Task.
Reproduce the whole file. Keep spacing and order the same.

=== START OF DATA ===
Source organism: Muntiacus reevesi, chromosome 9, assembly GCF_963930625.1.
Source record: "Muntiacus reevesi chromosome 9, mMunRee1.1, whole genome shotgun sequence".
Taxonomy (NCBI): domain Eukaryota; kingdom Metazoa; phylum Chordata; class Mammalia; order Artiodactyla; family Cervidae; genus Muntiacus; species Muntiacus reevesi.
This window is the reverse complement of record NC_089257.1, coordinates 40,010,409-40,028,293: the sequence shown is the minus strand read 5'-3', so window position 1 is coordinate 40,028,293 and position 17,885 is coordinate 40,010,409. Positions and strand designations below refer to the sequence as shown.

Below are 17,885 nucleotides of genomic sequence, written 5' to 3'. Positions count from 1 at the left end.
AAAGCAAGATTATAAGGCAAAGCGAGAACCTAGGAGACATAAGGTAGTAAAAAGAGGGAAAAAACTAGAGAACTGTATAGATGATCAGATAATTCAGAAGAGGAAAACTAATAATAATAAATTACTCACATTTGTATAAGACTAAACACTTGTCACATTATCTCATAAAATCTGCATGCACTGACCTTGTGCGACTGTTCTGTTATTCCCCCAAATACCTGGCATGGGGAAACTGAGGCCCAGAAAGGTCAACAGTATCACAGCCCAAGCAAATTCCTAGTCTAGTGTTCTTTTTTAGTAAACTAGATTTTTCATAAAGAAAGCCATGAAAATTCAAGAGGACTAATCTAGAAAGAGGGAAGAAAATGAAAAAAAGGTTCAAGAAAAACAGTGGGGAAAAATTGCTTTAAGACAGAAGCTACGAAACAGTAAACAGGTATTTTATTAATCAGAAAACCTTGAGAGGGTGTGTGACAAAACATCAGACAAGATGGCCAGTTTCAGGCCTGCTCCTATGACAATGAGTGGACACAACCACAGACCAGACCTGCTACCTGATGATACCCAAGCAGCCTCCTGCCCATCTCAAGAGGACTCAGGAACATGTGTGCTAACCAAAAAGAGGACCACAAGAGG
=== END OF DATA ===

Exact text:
Source organism: Muntiacus reevesi, chromosome 9, assembly GCF_963930625.1.
Source record: "Muntiacus reevesi chromosome 9, mMunRee1.1, whole genome shotgun sequence".
Taxonomy (NCBI): domain Eukaryota; kingdom Metazoa; phylum Chordata; class Mammalia; order Artiodactyla; family Cervidae; genus Muntiacus; species Muntiacus reevesi.
This window is the reverse complement of record NC_089257.1, coordinates 40,010,409-40,028,293: the sequence shown is the minus strand read 5'-3', so window position 1 is coordinate 40,028,293 and position 17,885 is coordinate 40,010,409. Positions and strand designations below refer to the sequence as shown.

Below are 17,885 nucleotides of genomic sequence, written 5' to 3'. Positions count from 1 at the left end.
AAAGCAAGATTATAAGGCAAAGCGAGAACCTAGGAGACATAAGGTAGTAAAAAGAGGGAAAAAACTAGAGAACTGTATAGATGATCAGATAATTCAGAAGAGGAAAACTAATAATAATAAATTACTCACATTTGTATAAGACTAAACACTTGTCACATTATCTCATAAAATCTGCATGCACTGACCTTGTGCGACTGTTCTGTTATTCCCCCAAATACCTGGCATGGGGAAACTGAGGCCCAGAAAGGTCAACAGTATCACAGCCCAAGCAAATTCCTAGTCTAGTGTTCTTTTTTAGTAAACTAGATTTTTCATAAAGAAAGCCATGAAAATTCAAGAGGACTAATCTAGAAAGAGGGAAGAAAATGAAAAAAAGGTTCAAGAAAAACAGTGGGGAAAAATTGCTTTAAGACAGAAGCTACGAAACAGTAAACAGGTATTTTATTAATCAGAAAACCTTGAGAGGGTGTGTGACAAAACATCAGACAAGATGGCCAGTTTCAGGCCTGCTCCTATGACAATGAGTGGACACAACCACAGACCAGACCTGCTACCTGATGATACCCAAGCAGCCTCCTGCCCATCTCAAGAGGACTCAGGAACATGTGTGCTAACCAAAAAGAGGACCACAAGAGG